Paste spoke with the anonymous person who encapsulates an entire artist discography with each tweet in July, and they only added to their mystique: “I’m definitely not a robot. I’m not a musician, but I’ve been in and around the music business since the ‘90s. If you’re the sort of person who likes to read album credits, my name might be familiar. And I’ve been on TV and on the radio, so some people know me from that, too. I spend an inordinate amount of time talking and pondering and analyzing and arguing about music. And I’m someone who—for professional reasons, and not just for fun (even though it’s almost always fun)—has listened to a vast amount of music and acquired a fair amount of knowledge about it. I live in one of the two cities in the United States in which you’d probably expect me to live. And that’s all I’m going to tell you.”
4. Shit My Dad Says
When Paste spoke with Shit My Dad Says creator Justin Halpern in late 2009, it seemed his Twitter feed had hit its critical mass at 700,000 followers. Since then, Halpern’s followers have nearly tripled, and a book and television show have spun off of his father’s quotable tweets. “I’m the luckiest motherfucker in the world,” Halpern says. “I often think if it wasn’t me in this situation, I would probably hate me. ‘What, they gave this asshole a TV show from 70 tweets?’ The best I can hope for is to write a really good show so people don’t feel this opportunity was wasted on some dipshit.”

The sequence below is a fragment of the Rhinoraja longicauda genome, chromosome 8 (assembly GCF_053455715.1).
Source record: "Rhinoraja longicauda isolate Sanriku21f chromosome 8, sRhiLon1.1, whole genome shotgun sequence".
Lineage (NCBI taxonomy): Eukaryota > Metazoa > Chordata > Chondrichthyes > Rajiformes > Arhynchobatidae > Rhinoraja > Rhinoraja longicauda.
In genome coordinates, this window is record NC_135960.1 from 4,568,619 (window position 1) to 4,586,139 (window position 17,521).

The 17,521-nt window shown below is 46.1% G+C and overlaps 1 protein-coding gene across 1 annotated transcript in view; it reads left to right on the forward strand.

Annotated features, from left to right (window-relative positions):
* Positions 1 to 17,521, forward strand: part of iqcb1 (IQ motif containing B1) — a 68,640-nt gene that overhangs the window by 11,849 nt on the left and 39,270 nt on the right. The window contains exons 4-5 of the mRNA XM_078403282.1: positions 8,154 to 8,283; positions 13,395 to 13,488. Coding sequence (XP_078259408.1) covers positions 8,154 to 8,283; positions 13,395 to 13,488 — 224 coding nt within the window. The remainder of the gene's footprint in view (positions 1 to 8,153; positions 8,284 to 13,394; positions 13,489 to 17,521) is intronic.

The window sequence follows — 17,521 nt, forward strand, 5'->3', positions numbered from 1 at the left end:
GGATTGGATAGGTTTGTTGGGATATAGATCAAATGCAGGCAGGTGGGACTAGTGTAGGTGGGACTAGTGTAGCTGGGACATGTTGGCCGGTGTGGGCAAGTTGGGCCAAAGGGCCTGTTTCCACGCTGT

3. BP Global PR
The BP oil spill in the Gulf was one of the darkest moments of 2010, bringing with it environmental repercussions that we will be dealing with for a long time to come. But one oil-slicked sort-of silver lining came in the form of a Twitter account lampooning BP’s public relations department. For giving us a laugh and holding those responsible for the disaster accountable at the same time, @BPGlobalPR, we salute you. We didn’t need all those pelicans anyway.
2. Roger Ebert
Prolific, curmudgeonly, unflinching in one’s convictions—these are all the makings of a great critic, and appropriately enough, Roger Ebert’s Twitter feed is all three. From film and television to politics and taking down the usual stable of pundits to just sharing some interesting links, Ebert’s tweets are varied, fiercely opinionated and always fun to follow. If all figures from the “old guard” of entertainment media become as savvy and successful with social media as Ebert, imagine what incredible conversations would take place.
1. Kanye West
From the day it first appeared, Yeezy’s Twitter has been a never-ending source of wonder and magic in 140 characters or less. With moments of introspection and celebrations of extravagance (dude turned #goblets into a hashtag), it was a perfect complement to the character study of delusion and grandeur that was his 2010 album, My Beautiful Dark Twisted Fantasy. His feed is the gold standard by which all future celebrity twitterers will be judged. Bonus points to the myriad spin-off Twitter accounts created in the months that followed—especially our favorites, #kanyenewyorkertweets, budgetkanyewest and kanyejordan, the latter of which basically consisted of someone putting “Liz Lemon” in front of Yeezy’s actual tweets. Brilliant.